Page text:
Lindsay ponders the “contradictory state of affairs” Douglass epitomizes “in which some slaves critically contemplate their experience of oppression in ways that are both anti-racist and anti-feminist.” She states further, “it is not enough to simply conclude that Freedom as Marronage details how experiencing oppression motivates slaves to embrace the progressive politics of sociogenic marronage. This is so because Roberts also acknowledges something else—that slaves can and do reflect on their experience of oppression in ways that not only challenge but also perpetuate particular kinds of oppression.”

Lindsay interrogates how I define masculinism, its manifestations in the 1805 Haitian Constitution and Douglass’ middle autobiography, and the tensions between concepts drawn from experience and their potentially anti-progressive political ramifications under auspices of types of marronage such as petit and sociogenic. While Lindsay recognizes my distinguishing of “masculinism” from “patriarchy” and “misogyny” and accepts that agents may be dually masculinist and “pro-feminist,” she implores me to ascertain the full import of black feminist scholarship on the politics of experience. It’s an important observation.

Lindsay highlights my claims that marronage is inertia resistant and subject to flux, and rethinks how anti-racist politics might challenge their sexist presuppositions. [End Page 226]

Gordon has a different nuanced view of Douglass that refrains from castigating his masculinism. For Gordon, “if a particular slave writer is gendered as well as racialized, doesn’t seeking adulthood mean desiring to be a man or a woman? After all, Mary Prince and Harriet Jacobs, in addressing a primarily female audience, emphasized their desires to live a particular conception of womanhood. Finally, if Douglass was able to seek a version of manhood that was neither patriarchal nor misogynist, would that not fundamentally belie the conventional gender roles of his day?”

Although their opinions differ on Douglass and masculinism, Lindsay and Gordon agree that the phenomenology of slaves, their experiences of liminality, their vèvè architectonics, their beliefs in alternative worlds, their struggles to achieve Wynter’s Human after Man, and their capacities for transformation are messy, unfixed, indeterminate, and exciting all at once.

Such is marronage between past and future.

Neil Roberts

Neil Roberts is Associate Professor of Africana studies, political theory, and the philosophy of religion at Williams College. Neil’s books include Freedom as Marronage (2015), the collaborative work Journeys in Caribbean Thought (2016), and the forthcoming A Political Companion to Frederick Douglass. Starting January 1, 2017, he will be President of the Caribbean Philosophical Association. Neil may be reached at Neil.


1. C.L.R. James, Beyond a Boundary (Durham: Duke University Press, 2013), 113.

2. Frantz Fanon, Black Skin, White Masks (New York: Grove Press, 2008), xii.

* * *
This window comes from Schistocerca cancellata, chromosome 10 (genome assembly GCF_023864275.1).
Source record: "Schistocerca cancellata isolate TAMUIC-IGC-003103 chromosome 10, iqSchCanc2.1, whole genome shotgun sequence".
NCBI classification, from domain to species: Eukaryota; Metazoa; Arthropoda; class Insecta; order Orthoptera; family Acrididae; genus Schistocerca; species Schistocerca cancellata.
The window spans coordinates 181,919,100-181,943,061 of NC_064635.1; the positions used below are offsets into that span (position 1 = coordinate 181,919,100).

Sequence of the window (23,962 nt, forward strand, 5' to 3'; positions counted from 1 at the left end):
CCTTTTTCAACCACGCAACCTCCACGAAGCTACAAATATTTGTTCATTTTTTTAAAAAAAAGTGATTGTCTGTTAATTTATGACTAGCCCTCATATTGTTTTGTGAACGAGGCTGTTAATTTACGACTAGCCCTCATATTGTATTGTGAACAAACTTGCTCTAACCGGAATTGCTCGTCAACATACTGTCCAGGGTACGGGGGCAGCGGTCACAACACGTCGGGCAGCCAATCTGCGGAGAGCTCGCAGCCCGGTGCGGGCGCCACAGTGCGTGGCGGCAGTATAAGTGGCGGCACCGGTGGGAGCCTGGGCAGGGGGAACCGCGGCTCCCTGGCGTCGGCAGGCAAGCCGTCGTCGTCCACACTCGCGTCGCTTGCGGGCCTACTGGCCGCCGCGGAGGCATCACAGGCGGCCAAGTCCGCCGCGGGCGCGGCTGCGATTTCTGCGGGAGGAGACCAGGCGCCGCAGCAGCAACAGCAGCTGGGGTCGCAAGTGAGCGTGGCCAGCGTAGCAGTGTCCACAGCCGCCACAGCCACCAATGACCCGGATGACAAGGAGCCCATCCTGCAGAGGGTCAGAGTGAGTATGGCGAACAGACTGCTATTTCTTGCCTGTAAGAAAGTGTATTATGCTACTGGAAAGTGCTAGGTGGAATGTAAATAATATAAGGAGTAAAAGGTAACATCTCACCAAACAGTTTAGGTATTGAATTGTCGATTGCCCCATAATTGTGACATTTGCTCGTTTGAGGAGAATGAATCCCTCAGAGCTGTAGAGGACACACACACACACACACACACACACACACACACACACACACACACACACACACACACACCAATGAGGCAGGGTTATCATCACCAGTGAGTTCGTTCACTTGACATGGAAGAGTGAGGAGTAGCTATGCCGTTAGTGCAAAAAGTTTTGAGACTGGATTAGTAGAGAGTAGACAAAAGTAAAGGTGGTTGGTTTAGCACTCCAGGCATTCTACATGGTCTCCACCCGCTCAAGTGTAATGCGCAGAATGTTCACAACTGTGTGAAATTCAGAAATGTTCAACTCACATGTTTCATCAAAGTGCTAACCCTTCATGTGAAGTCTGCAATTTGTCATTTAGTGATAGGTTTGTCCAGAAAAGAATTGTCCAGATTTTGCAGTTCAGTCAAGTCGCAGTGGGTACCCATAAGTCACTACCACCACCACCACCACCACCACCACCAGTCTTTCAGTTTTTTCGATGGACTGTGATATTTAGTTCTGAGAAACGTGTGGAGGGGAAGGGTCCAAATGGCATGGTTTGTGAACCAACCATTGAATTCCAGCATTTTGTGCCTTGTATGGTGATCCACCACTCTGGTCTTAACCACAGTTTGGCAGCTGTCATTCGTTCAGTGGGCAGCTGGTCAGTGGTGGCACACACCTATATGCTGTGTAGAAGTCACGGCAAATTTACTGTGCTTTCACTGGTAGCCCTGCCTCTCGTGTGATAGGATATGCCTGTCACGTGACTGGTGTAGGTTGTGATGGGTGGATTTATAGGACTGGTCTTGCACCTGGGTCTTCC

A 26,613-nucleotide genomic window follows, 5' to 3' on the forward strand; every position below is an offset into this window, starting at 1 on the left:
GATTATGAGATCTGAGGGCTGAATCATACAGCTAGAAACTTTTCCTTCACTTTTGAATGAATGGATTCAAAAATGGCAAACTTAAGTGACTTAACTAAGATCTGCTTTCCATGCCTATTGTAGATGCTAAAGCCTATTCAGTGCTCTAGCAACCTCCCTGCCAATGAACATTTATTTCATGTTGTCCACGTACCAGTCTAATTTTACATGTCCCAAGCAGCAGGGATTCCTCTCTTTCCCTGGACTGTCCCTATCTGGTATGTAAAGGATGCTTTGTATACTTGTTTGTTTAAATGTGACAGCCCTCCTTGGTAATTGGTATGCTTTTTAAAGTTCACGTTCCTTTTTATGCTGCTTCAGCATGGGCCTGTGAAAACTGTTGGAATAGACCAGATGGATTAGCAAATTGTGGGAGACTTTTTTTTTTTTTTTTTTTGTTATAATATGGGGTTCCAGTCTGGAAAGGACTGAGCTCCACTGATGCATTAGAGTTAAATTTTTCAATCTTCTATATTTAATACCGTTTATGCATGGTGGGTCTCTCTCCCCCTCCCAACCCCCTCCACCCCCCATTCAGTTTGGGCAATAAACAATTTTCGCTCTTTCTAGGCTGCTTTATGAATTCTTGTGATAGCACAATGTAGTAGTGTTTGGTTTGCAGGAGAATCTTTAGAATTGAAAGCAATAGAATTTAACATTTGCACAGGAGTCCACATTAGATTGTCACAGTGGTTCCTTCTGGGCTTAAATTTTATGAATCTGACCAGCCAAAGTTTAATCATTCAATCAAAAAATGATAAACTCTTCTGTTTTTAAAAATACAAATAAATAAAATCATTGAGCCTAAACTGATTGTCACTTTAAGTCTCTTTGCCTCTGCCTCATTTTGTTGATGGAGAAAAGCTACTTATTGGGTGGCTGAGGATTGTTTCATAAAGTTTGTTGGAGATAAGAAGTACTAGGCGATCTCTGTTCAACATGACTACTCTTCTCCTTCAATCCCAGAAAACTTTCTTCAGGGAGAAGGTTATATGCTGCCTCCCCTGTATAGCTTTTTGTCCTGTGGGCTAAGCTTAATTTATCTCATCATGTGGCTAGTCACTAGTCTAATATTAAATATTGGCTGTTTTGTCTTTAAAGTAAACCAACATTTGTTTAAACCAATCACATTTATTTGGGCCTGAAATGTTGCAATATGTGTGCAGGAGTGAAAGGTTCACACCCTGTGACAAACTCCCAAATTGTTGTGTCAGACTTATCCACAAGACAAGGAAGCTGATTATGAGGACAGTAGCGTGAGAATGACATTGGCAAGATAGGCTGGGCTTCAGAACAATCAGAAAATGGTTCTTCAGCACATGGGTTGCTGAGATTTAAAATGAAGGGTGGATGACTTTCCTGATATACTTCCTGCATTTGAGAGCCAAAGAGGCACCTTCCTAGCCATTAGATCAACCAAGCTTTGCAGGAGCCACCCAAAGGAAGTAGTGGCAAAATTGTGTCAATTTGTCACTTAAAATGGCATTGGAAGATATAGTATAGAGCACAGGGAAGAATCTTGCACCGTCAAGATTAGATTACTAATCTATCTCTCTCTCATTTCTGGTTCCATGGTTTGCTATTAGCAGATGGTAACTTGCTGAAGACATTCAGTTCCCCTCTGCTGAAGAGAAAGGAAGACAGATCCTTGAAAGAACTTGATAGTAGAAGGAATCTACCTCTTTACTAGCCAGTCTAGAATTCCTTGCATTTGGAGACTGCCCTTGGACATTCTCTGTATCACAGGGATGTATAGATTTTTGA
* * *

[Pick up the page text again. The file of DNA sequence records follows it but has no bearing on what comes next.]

3. Angela Davis, Freedom Is a Constant Struggle: Ferguson, Palestine, and the Foundations of a Movement (Chicago: Haymarket, 2016), 61, 62.

4. Sylvia Wynter, Maskarade, reprinted in Yvonne Brewster, ed., Mixed Company: Three Early Jamaican Plays (London: Oberon, 2012), 104; Fanon, Black Skin, White Masks, 24.

5. Édouard Glissant, Caribbean Discourse: Selected Essays (Charlottesville: University Press of Virginia, 1989), 2n1; Glissant, Le discourse antillais (Paris: Éditions Gallimard, 1997), 14n1.

6. Enrique Dussel, The Underside of Modernity: Apel, Ricœur, Rorty, Taylor, and the Philosophy of Liberation (Atlantic Highlands: Humanities, 1996).

7. See the Caribbean Philosophical Association (CPA) mission statement at:

8. Scholarly periodicals and conferences on the one hand and informal conversations I’ve had in person and through letters on the other illustrate this. For example, see the African American Intellectual Historical Society (AAIHS) roundtable on the book, June 13–18, 2016. All essays are open access:

9. Richard Price, an eminent anthropologist, Caribbeanist, and author of several monographs and edited volumes on marronage including the influential Maroon Societies: Rebel Slave Communities in the Americas (1973/96), asserts an opinion I’d prepared myself to receive from anthropologists and historians working on maroons once they’d read my book. Price stated in a distinguished public lecture, “In this sense, Saamakas [Surinamese maroons] pioneered the political philosophy argument made by Neil Roberts in his recent book, Freedom as Marronage, though, surprisingly, Roberts makes no reference at all to the thought or ideas of Maroons themselves.” This position, however, assumes a very specific and narrow definition of what a maroon is and how we describe flight. It’s this [End Page 227] parochial view of marronage I seek to unsettle. See Price, “Further Currents in Caribbean Thought,” The Gordon K. and Sybil Farrell Lewis annual lecture, April 11, 2016: